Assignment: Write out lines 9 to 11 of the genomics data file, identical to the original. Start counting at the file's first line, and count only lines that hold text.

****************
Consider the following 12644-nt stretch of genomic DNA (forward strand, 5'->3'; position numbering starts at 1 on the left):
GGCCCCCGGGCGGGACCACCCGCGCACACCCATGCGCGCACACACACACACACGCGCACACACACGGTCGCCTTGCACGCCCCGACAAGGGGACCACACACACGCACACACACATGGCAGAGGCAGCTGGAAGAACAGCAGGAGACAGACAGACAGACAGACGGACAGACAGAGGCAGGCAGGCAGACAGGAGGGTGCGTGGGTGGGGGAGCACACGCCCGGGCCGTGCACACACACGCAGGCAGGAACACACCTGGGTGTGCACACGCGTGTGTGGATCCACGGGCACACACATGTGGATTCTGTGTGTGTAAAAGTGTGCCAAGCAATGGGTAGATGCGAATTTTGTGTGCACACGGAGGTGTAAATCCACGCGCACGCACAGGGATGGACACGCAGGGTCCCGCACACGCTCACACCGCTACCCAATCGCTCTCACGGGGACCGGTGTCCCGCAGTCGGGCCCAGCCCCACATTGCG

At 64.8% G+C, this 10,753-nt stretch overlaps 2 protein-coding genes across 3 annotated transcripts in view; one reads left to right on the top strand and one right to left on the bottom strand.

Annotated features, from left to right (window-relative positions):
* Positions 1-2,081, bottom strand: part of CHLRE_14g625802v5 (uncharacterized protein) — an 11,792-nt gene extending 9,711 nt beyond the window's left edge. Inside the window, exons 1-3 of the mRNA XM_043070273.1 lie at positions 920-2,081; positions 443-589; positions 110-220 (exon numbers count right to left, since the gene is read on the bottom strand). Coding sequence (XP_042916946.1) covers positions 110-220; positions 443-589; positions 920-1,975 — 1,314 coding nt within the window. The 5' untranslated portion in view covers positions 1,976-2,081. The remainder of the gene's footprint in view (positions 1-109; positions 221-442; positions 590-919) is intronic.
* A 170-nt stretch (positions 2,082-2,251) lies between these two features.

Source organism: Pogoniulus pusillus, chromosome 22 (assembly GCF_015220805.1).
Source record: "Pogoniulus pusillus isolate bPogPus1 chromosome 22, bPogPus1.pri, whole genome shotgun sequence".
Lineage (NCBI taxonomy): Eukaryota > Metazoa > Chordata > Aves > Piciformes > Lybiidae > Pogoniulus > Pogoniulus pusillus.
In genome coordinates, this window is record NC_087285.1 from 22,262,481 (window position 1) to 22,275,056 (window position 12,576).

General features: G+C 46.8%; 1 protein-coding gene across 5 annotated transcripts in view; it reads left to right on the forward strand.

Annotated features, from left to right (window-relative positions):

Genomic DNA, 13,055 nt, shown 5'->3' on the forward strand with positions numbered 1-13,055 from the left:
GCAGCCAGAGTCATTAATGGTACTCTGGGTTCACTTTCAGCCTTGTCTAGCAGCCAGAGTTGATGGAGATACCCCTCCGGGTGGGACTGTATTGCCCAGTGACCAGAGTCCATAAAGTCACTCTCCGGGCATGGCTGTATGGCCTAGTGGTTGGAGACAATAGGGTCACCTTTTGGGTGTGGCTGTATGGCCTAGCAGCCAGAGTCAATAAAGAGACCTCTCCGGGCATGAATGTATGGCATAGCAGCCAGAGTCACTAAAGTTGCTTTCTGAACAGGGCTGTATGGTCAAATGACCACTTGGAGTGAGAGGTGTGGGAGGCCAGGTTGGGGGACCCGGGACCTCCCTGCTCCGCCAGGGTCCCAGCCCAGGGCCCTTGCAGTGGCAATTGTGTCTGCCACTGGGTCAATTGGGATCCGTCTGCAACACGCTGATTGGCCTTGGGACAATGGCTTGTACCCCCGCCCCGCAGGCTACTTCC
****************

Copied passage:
Lineage (NCBI taxonomy): Eukaryota > Metazoa > Chordata > Aves > Piciformes > Lybiidae > Pogoniulus > Pogoniulus pusillus.
In genome coordinates, this window is record NC_087285.1 from 22,262,481 (window position 1) to 22,275,056 (window position 12,576).

General features: G+C 46.8%; 1 protein-coding gene across 5 annotated transcripts in view; it reads left to right on the forward strand.